I have often contemplated where to focus my energies toward our Earth. Is it really going to make a difference for me to bring my own water bottles, conserve energy around the house and bike around town, if millions of other people aren't doing that. Should I invest in educating those millions? (Well, that’s what I’m trying to do with this blog, and being an environmental educator, but as I’ve probably mentioned before, it’s a depressingly slow endeavor). What’s the use when there are still losing swaths of forests the size of Panama annually, and influencing extinction rates 1,000 fold. But there’s another idea. Something I’ve thought before but haven’t been inspired to act upon until now. I can invest in learning as much as I can about how to survive without these systems we have become dependent upon, like electricity, and coal, and gasoline.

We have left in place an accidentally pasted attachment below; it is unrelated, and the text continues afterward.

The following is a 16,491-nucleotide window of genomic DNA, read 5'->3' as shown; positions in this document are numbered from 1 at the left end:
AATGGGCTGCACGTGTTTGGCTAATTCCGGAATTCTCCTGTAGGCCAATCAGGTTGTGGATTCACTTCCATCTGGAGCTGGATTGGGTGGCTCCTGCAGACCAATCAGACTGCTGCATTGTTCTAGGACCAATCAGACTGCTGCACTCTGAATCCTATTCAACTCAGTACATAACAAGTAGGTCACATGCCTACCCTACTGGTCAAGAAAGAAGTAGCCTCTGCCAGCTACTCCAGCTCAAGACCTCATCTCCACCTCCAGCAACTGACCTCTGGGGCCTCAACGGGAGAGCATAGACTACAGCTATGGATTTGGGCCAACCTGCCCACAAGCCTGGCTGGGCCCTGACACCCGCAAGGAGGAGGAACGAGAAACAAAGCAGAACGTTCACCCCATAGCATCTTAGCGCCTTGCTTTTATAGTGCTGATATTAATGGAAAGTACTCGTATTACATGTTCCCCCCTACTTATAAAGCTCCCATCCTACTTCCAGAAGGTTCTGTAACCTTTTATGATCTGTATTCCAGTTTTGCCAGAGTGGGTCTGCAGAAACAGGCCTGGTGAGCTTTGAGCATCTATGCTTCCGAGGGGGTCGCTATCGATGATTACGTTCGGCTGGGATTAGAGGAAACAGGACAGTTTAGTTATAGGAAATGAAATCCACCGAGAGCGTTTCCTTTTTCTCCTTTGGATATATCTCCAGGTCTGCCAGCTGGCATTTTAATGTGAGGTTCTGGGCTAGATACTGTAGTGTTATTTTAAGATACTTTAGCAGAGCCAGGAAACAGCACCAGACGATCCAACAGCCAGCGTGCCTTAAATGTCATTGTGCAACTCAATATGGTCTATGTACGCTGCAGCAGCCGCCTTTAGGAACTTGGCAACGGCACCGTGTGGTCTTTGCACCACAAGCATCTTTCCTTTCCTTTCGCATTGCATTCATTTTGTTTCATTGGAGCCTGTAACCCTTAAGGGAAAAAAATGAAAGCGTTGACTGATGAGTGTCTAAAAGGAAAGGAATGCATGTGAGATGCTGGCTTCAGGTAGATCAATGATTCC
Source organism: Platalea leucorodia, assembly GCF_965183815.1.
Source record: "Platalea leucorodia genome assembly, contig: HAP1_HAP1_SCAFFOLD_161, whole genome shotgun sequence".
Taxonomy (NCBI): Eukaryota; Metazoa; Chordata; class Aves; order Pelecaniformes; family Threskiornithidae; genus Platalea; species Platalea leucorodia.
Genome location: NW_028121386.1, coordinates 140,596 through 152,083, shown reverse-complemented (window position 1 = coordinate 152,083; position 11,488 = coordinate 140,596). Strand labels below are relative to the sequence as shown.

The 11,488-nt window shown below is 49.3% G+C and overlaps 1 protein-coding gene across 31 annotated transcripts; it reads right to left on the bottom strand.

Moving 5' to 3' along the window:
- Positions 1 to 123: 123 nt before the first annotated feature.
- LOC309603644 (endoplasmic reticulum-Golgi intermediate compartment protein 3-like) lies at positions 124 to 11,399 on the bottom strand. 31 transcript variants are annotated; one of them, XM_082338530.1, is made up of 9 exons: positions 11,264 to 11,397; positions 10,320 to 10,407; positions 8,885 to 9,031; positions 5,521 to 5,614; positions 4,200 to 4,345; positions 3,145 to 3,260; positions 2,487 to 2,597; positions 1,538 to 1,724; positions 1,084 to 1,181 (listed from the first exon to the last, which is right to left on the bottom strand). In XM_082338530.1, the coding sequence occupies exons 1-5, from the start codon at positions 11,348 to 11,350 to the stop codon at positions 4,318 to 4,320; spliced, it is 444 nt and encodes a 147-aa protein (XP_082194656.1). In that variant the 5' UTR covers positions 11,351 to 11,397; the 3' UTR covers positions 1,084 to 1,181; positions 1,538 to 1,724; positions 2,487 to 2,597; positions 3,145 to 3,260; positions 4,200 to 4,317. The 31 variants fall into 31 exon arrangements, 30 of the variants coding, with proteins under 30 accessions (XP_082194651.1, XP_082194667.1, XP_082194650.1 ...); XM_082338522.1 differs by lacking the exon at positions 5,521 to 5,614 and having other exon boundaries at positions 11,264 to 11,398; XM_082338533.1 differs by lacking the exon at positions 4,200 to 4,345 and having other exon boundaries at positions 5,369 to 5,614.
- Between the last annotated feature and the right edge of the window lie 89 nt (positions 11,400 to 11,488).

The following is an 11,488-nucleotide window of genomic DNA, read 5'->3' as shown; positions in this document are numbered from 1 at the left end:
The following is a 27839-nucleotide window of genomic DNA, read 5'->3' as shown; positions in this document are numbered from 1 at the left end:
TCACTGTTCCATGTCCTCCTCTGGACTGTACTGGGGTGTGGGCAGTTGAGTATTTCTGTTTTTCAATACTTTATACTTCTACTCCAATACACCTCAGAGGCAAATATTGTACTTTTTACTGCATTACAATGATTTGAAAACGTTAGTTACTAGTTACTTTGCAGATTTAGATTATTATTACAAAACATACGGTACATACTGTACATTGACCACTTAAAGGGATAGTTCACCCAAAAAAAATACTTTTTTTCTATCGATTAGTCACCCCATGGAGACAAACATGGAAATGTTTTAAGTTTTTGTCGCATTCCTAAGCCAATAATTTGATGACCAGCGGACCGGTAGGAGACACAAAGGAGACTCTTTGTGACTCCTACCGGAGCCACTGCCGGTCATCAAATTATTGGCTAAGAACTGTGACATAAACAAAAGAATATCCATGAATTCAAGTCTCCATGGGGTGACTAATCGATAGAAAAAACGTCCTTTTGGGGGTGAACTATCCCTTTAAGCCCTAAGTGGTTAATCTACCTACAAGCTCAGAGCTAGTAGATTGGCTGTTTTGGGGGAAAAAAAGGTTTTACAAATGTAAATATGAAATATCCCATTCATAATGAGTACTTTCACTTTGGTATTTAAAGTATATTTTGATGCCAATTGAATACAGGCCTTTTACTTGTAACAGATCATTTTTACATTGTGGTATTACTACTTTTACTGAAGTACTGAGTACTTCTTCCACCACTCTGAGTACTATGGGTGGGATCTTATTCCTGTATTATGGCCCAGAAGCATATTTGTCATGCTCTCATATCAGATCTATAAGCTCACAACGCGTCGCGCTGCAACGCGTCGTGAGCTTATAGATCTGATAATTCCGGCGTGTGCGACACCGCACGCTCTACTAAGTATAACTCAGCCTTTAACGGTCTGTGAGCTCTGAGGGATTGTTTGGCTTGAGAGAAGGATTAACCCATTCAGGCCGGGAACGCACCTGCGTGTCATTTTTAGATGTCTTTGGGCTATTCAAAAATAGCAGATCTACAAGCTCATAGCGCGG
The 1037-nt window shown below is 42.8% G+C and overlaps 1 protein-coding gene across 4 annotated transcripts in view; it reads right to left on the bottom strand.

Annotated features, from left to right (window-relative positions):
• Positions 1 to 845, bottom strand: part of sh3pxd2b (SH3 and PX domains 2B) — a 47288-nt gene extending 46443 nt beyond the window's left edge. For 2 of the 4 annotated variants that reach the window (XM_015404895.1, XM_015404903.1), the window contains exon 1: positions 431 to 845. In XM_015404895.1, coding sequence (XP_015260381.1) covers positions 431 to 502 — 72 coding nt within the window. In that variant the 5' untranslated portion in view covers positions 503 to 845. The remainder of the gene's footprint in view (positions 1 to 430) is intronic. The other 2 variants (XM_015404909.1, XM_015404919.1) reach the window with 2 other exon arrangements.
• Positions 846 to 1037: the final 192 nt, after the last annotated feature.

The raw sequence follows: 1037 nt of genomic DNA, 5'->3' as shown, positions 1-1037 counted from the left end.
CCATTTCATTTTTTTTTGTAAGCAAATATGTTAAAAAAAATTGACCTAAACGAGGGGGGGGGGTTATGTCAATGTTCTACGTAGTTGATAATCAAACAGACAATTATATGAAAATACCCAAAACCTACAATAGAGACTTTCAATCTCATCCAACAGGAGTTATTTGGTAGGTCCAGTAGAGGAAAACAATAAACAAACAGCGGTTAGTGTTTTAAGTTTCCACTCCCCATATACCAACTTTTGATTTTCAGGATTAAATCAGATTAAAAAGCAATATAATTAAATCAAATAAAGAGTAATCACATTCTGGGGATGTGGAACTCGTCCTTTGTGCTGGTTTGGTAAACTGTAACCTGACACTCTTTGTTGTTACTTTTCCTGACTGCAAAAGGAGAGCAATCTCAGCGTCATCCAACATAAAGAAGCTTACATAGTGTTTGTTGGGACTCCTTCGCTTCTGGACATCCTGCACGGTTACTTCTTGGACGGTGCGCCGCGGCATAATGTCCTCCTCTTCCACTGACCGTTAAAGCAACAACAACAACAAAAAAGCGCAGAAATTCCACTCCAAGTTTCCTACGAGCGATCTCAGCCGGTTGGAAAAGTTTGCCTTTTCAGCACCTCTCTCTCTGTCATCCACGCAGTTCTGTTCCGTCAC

I walked out of the theatre with a new sense of importance, and a slight sense of guilt. I had previously made a goal to have at least an annual salary worth of money in the bank by the end of the year—a goal that I’m quite close to reaching. But what use is that money if we don’t have those systems? I’ve hesitated because of the ‘post-acopolyptic crazy’ feel of it, but my big revelation is that by spending that money on learning to grow food, to utilize invasive, and use a weapon, and play drums (you never know), I’m not only building skills for a potential apocalypse, I’m building my community and myself.